Purpose: There is, in European countries that conduct medical chart review of intensive care unit (ICU) deaths, no consensus on uniform criteria for defining a potential organ donor. Although the term is increasingly being used in recent literature, it is seldom defined in detail. We searched for criteria for determination of imminent brain death, which can be seen as a precursor for organ donation.
Methods: We organized meetings with representatives from the field of clinical neurology, neurotraumatology, intensive care medicine, transplantation medicine, clinical intensive care ethics, and organ procurement management. During these meetings, all possible criteria were discussed to identify a patient with a reasonable probability to become brain dead (imminent brain death). We focused on the practical usefulness of two validated coma scales (Glasgow Coma Scale and the FOUR Score), brain stem reflexes and respiration to define imminent brain death. Further we discussed criteria to determine irreversibility and futility in acute neurological conditions.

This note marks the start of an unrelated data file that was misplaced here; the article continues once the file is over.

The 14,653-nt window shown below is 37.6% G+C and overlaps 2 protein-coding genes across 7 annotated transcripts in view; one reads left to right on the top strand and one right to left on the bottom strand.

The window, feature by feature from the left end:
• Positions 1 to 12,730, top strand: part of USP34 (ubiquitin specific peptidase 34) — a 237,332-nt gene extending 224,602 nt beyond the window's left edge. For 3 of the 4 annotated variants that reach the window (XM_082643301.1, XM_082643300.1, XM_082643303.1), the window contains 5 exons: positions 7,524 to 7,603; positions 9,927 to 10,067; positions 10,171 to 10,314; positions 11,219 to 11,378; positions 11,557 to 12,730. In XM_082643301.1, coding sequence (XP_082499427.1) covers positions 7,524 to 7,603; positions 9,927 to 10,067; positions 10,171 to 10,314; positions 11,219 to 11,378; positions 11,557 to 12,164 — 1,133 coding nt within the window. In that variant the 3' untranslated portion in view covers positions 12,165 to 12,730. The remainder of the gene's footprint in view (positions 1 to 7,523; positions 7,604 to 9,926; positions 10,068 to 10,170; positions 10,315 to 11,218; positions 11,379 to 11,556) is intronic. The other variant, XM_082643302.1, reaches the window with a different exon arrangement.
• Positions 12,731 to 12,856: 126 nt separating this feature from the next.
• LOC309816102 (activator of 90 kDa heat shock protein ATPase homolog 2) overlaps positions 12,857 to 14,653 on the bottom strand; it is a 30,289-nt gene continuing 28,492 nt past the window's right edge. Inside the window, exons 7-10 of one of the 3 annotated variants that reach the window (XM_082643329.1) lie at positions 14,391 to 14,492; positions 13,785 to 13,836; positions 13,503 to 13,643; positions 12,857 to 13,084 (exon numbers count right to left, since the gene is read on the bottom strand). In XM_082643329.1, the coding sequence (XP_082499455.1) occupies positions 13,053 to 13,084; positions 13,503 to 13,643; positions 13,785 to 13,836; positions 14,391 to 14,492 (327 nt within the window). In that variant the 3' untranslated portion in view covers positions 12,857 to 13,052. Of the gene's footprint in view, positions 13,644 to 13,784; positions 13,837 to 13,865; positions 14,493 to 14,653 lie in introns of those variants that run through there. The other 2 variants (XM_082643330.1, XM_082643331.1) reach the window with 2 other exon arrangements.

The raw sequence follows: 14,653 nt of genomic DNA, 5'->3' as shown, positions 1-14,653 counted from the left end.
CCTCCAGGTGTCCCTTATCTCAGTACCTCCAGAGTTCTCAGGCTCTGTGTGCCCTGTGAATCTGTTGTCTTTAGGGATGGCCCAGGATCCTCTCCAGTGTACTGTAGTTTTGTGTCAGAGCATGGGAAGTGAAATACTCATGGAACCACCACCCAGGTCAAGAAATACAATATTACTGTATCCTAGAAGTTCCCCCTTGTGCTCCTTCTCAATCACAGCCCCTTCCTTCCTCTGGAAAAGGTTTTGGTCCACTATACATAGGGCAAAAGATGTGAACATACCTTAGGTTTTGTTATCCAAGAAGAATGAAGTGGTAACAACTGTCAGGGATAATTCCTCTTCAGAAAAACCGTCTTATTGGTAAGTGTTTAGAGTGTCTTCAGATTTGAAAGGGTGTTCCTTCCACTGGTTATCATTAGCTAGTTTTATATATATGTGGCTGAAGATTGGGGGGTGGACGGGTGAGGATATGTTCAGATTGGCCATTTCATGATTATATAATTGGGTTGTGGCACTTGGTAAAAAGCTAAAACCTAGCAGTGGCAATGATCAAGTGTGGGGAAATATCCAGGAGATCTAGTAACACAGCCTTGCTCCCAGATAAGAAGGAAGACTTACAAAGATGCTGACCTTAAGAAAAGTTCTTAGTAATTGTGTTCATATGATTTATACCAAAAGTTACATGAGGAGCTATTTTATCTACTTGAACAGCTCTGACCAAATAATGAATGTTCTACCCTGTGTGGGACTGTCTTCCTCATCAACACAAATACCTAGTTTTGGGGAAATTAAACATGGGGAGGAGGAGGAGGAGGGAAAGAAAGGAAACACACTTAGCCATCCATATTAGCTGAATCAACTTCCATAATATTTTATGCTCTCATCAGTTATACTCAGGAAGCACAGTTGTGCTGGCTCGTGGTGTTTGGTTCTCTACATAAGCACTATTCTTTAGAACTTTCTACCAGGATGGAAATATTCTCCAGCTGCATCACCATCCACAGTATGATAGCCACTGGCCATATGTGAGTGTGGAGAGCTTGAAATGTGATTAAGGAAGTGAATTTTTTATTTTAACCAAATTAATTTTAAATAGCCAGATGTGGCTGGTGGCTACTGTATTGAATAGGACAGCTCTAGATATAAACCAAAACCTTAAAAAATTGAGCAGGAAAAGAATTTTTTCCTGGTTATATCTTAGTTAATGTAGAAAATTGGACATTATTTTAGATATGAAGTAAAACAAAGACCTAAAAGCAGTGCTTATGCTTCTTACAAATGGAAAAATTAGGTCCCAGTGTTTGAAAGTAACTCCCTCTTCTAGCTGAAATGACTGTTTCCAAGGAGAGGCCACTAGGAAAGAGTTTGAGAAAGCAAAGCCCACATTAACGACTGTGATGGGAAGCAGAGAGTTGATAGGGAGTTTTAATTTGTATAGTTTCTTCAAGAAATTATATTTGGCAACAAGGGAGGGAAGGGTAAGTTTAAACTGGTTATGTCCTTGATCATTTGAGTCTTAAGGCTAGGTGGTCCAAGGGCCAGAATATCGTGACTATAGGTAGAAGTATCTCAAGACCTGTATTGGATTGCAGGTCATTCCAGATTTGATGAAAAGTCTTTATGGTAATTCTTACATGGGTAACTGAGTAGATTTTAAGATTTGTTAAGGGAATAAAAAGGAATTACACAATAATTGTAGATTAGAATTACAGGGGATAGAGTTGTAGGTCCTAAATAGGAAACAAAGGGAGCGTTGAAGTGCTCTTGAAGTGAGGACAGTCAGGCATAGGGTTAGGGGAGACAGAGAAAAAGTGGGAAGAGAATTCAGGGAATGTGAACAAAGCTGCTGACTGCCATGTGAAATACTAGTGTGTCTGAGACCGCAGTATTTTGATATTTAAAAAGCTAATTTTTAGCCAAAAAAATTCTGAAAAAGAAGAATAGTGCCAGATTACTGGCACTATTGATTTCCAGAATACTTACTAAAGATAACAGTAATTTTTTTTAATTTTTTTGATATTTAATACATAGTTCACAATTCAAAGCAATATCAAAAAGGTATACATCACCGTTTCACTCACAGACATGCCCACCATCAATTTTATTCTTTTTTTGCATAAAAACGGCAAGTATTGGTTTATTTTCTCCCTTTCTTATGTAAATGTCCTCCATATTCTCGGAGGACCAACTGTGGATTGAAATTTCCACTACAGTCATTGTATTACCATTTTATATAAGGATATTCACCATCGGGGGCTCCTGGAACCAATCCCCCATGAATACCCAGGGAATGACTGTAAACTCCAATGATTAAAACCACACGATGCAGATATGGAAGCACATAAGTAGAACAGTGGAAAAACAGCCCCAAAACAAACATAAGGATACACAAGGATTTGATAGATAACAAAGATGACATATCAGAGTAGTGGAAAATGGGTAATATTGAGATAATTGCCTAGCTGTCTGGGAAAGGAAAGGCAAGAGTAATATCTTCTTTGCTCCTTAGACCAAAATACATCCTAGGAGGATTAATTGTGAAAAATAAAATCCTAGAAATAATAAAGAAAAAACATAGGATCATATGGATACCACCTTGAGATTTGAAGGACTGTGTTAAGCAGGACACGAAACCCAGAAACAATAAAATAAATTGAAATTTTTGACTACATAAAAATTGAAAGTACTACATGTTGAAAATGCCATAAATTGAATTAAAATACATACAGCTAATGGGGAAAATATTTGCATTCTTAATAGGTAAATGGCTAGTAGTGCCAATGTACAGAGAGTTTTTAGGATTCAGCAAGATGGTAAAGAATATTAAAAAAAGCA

Results: A patient who fulfills the definition of imminent brain death is a mechanically ventilated deeply comatose patient, admitted to an ICU, with irreversible catastrophic brain damage of known origin. A condition of imminent brain death requires either a Glasgow Coma Score of 3 and the progressive absence of at least three out of six brain stem reflexes or a FOUR score of E(0)M(0)B(0)R(0).
Conclusion: The definition of imminent brain death can be used as a point of departure for potential heart-beating organ donor recognition on the intensive care unit or retrospective medical chart analysis.